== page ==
Myself and a delegation of students were invited to our sister college – St. John’s College Cambridge. This is the feast we were fed (excuse the port stain!).
350g self raising flour
3 level teaspoons of baking powder (this is my trick, you really want a bouncy fluffy sponge!)
350g butter, at room temperature, unsalted
350g caster sugar
rind of 2 lemons
juice of 1/2 – 1 lemon (depending on how zingy you like it)
Get the sponges on, this is quick and easy. Grab a hand held whisk or a food processor and through all the above into a bowl and mix together. If you want to be fancy, sieve the flour first (but for some reason self raising flour is the poofiest thing and just flies everywhere, so I avoid that where possible). You’ll end up with a lovely consistent cake batter, which you should split equally between two 20cm cake spring form tins, lined with greaseproof paper at the bottom.
Bake for 40 minutes at 175 degrees celcius (335 degrees fahrenheit). They’ll be ready when golden brown, when a skewer comes out clean and when it bounces back on light pressing. Cool for a couple minutes and turn out on to a wire rack. Allow to cool fully.
300g caster sugar
zest of 4 lemons
juice of 4 lemons
200g butter, unsalted
While the cake cooks, make the lemon curd. In one bowl (one that fits nicely over a pot of water) pop the sugar and lemon zest. In another bowl beat the eggs and add the lemon juice. Mix into the first bowl with the sugar and place the unsalted butter in little bits into the bowel. Heat the pot of water, with the bowl on top. Stir at intervals, allowing the sugar to dissolve and the butter to melt. This might take up to 30 minutes, but you’ll get a lovely thick lemon curd at the end of it. I always make more than I need. It’s the best on a slice of toast in the morning!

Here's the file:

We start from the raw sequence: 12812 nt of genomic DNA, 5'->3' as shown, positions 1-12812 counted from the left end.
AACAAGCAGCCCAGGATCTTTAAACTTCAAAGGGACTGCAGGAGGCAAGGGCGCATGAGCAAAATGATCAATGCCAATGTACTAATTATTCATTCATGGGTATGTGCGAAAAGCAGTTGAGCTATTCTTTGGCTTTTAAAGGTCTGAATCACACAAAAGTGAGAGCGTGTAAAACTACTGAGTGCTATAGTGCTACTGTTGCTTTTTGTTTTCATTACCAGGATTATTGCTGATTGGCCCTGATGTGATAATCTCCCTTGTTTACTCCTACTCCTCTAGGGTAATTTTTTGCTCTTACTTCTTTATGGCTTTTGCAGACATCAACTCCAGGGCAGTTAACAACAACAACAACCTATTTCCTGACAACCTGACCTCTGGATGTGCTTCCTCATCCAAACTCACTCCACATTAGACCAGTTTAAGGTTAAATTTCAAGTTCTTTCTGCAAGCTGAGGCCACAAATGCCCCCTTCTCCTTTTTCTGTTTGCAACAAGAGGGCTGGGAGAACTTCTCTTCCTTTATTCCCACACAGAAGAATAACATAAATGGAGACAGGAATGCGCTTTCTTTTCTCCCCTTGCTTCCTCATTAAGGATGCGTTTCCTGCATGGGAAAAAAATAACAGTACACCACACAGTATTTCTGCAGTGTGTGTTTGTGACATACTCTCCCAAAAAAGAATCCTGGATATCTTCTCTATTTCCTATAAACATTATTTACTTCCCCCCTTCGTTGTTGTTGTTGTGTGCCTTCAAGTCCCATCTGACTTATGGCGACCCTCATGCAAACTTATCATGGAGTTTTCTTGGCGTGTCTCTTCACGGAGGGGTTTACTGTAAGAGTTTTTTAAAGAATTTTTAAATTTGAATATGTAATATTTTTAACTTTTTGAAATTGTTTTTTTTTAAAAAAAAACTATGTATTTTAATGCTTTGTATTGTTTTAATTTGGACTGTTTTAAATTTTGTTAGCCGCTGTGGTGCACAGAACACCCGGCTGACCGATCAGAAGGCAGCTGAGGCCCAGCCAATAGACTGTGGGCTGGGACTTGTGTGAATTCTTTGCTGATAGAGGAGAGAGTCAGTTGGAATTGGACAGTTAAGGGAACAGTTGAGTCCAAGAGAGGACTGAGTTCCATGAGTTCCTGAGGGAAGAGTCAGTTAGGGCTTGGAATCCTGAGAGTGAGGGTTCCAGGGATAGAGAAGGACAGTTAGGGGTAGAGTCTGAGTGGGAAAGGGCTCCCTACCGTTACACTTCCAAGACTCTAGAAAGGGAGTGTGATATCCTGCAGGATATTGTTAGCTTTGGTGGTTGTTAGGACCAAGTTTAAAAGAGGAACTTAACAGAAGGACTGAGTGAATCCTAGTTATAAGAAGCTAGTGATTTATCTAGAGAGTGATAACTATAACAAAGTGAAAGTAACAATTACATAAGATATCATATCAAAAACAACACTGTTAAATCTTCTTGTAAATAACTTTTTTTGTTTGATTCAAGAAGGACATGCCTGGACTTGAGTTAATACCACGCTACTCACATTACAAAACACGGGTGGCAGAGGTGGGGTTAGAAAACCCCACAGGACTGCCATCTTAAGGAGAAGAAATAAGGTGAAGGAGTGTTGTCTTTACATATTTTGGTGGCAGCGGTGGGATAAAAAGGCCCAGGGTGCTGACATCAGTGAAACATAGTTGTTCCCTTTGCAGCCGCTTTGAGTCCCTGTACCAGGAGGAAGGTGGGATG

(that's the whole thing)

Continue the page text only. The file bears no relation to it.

Wait for the curd to cool a little. Go back to your now cooled cakes.
With a wonderfully sharp knife, a steady hand and a good eye – cut each cake horizontally into two, to double the layers of the cake. Place the bottom layer on a cake stand or plate and spoon a big dollop, around a cup of the curd in the middle of the bottom layer. Spread outwards, add the second layer and add curd again. Repeat with the third layer. Finally, add the top layer, ensuring that the gold brown side of the cake is on top.
With the juice of half a lemon and 50-100g of icing sugar (go for a consistency you like, we like a thin runny icing on the top), make your icing and pour into the middle of the top layer of the cake. Smooth outwards trying to cover everything. With the rind of 1-2 lemons decorate the top. For the occasion I used some lime zest too!
Slice and serve. Moist, tangy, sweet, nommy. (Is moist even allowed to be used anymore? Totally un-food related.)
This is absolutely delicious. It genuinely very quick to make. Took the filling from Nigella, but did not like the dough she used, so I whipped up a batch a la Delia Smith – the Quick Flaky Pastry (we basically use this as a standard in pastry in our house).
So whip up a batch of that by grating 110g butter (which I pop into the freezer before hand) into 175g of plain flour. Once grated use a metal spoon to stir all the grated butter into the flour, ensuring all little bits are covered. Then add a small amount of cold water and using your hands, but minimising your touching of the dough, bind it together. Adding a little more cold water if needed. Once its a consistent ball of pastry, wrap in cling film and through it in the fridge for at least 30-45mins.
Take the pastry out and roll it to 5mm thick to fill a 25cm flan dish. Press it into the sides and cut off excess pastry, but leaving a little above the rim. Pop the flan dish into the freezer (I had to find space for it, but managed) for 20 minutes, while you make the filling. (Pop it in the fridge if you can’t fit it in a freezer).
To get the filling together; start with a pot or saucepan and let 200g of light brown sugar, 150g unsalted butter and 4 large tablespoons of golden syrup (I only use Lyle’s Golden Syrup, but I believe corn syrup, maple syrup or molasses could do the trick too). Once melted, stir together, although the butter tends to separate, don’t worry about that. Add a teaspoon of vanilla essence, stir again and pull off the heat and leave for ten minutes to cool. Whisk 3 eggs in a bowl and leave ready for after.